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Scuba Diver Open Water Diving Adventure Courses - PADI Scuba Diving Training Organization.

Scuba Diver Open Water Diving Adventure Courses - PADI Scuba Diving Training Organization. | The deep | Scoop.it
PADI Scuba Diver Course

Short on time and long on the urge to become a certified diver? The PADI Scuba Diver certification might just be for you. This course requires less time than the PADI Open Water Diver course, covering only the first three of five sections of knowledge development, the first three of five pool sessions, and the first two of four open water training dives, resulting in a limited certification. Particularly if you expect to go scuba diving primarily in the company of a dive guide or if you have limited time to devote to scuba certification, consider becoming a PADI Scuba Diver.

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2 giant oarfish wash onto California coast, making scientists curious.

2 giant oarfish wash onto California coast, making scientists curious. | The deep | Scoop.it

It's been the week of the oarfish along the Southern California coast.

A 14-foot oarfish carcass was discovered Friday by a snorkeler off the beach in Oceanside. Earlier in the week, an 18-foot oarfish was found dead off Catalina Island.

The oarfish is the world's largest bony fish and lives mostly at great depths. Because of its size and menacing appearance, the oarfish may be the source of tales of sea serpents.

Oceanside police responding to Friday's discovery contacted SeaWorld, the Scripps Institute of Oceanography and theNational Oceanic and Atmospheric Administration. Employees from NOAA removed the carcass for possible study.

Rick Feeney, ichthyology collections manager at the Natural History Museum of Los Angeles County, told The Times earlier this week the giant oarfish only "wash up occasionally" because they're typically in deep open ocean.

When oarfish come closer to shore, Feeney said it may be a sign of distress. They could be starving, disoriented or landed in shallower water because of a storm. 

"They're usually in the deep ocean, away from land," Feeney said.

Giant oarfish get up to about 27 feet maximum, he said, adding that stories of them reaching 50 or more feet haven't been verified.

A 12-foot oarfish washed ashore in Malibu in 2010, but it was a much smaller -- and thinner -- variety with its silvery scales and a scarlet red dorsal fin.

In recent years, researchers have captured video of an oarfish swimming deep underwater in the Gulf of Mexico and spotted one swimming not far from the shore in Baja California. But not since a group of Navy SEALS found a 23-foot-long oarfish off Coronado in 1996 has such a large oarfish been reported.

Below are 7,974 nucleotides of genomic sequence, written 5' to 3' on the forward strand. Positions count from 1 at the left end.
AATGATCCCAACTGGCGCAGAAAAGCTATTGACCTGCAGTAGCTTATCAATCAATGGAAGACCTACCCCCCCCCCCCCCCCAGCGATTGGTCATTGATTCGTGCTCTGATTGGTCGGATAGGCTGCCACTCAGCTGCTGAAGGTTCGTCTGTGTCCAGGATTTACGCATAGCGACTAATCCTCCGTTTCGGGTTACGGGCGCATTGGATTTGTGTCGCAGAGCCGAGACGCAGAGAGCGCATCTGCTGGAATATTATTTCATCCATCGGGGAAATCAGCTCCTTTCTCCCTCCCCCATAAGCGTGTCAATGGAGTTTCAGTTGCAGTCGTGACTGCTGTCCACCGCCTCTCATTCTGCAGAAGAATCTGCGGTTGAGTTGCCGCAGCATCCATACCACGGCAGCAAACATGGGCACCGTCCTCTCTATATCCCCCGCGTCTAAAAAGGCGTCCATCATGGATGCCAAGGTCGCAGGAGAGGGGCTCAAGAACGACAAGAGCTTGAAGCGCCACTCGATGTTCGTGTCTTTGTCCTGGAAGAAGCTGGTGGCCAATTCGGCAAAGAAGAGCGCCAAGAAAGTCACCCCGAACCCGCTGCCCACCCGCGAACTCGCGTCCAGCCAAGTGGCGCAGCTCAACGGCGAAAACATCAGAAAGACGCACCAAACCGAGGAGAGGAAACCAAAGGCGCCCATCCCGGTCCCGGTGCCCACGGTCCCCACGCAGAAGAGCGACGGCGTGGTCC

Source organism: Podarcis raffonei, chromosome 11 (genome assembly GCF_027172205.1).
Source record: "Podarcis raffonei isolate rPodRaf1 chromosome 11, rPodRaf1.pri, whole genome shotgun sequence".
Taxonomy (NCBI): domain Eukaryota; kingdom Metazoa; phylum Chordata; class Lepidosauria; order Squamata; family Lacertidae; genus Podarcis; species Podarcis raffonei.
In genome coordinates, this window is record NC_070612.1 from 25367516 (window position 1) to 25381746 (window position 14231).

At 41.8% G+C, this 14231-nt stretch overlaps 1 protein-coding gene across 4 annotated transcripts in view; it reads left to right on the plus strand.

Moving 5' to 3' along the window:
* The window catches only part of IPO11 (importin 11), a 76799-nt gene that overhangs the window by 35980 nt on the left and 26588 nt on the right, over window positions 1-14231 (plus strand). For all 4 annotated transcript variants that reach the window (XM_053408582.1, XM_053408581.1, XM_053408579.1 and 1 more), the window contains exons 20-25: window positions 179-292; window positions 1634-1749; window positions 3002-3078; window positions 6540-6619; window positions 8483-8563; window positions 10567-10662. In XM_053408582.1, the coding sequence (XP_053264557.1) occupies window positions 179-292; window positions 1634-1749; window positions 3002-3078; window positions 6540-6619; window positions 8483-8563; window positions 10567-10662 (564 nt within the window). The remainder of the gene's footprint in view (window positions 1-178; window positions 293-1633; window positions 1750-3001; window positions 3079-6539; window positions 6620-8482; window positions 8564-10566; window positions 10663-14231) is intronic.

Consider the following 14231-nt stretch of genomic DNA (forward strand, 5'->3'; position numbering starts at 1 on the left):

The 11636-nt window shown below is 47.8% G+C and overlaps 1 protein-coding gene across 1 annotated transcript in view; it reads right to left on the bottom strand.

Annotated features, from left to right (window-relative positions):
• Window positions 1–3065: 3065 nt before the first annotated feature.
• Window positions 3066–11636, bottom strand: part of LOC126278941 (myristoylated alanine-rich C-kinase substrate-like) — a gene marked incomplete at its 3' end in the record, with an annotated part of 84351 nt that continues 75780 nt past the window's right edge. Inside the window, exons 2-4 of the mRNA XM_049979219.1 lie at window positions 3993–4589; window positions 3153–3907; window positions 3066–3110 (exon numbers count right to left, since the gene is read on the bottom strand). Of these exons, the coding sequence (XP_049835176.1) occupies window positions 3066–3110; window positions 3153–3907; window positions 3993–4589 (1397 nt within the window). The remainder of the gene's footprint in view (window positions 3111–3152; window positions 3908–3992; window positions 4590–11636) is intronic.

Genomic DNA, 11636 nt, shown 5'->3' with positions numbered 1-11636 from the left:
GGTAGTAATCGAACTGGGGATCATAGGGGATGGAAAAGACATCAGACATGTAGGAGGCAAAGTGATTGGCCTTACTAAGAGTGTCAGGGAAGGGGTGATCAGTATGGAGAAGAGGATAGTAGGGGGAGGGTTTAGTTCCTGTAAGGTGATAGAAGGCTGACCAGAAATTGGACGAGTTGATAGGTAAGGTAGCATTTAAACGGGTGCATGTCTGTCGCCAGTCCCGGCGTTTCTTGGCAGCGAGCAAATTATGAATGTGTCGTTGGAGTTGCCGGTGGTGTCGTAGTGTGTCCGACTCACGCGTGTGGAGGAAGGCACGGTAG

[For the Record, 9:30 a.m. PDT Oct. 21: An earlier version of this post incorrectly reported that police responding to the discovery of the oarfish contacted the Scripps Research Institute. It was the Scripps Institute of Oceanography.]


Via Kathy Dowsett
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Kathy Dowsett's curator insight, October 21, 2013 7:10 PM

Second one in a week!

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16 Things BuzzFeed Doesn't Know About The Ocean - Science Sushi

16 Things BuzzFeed Doesn't Know About The Ocean - Science Sushi | The deep | Scoop.it
BuzzFeed's 16 Things No One Knows About The Ocean was full of flaws. I set out to correct them and show that the truth is way better than fiction.
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Scuba Safety: Diving with Sharks - Scuba-Blog.com

Scuba Safety: Diving with Sharks - Scuba-Blog.com | The deep | Scoop.it
Scuba Safety: Diving with SharksPublished on October 17, 2013 at 11:48 am by Michael Schad 
Categorized under: Diver Safety

In a previous post, we went over the surprisingly low amount of actual shark related fatalities… usually not even making double digits in any given year, but that doesn’t mean you should dive straight in and seek them out without knowing what you are doing. Diving with sharks has the potential to be dangerous if the proper procedures are not followed. On the otherhand, diving with sharks has the gives you an opportunity to encounter one of the most graceful and beautiful creatures in the world, as well as a humbling experience. Please keep in mind that these guidelines are for people that actually want to seek out sharks and dive with them, if you aren’t interested in diving with sharks during your underwater adventures, don’t worry; the likelihood of  seeing a shark  is incredibly small.

Research And Know Your Sharks
While it is quite safe to swim unprotected with Nurse sharks and other smaller shark species, some of the larger species,  require a great deal of safety procedure to be followed. When you’ve decided to go diving with sharks, the most logical first step is to research the species of sharks that you’d be interested in diving with. When you do your research properly, you will be able to avoid potentially dangerous situations. For example if you were to go scouting for sharks, you need to know what species frequent the area. You also need to know their behaviors and how to recognize when a shark is accepting your presence or showing signs of aggression.


Via Kathy Dowsett
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Reef or Hazard? The Fate of Sunken Oil Rigs : DNews.

Reef or Hazard? The Fate of Sunken Oil Rigs : DNews. | The deep | Scoop.it
Oil companies and environmental groups agree that leaving scuttled rigs on the ocean floor creates a rich environment for endangered marine species.

Via Kathy Dowsett
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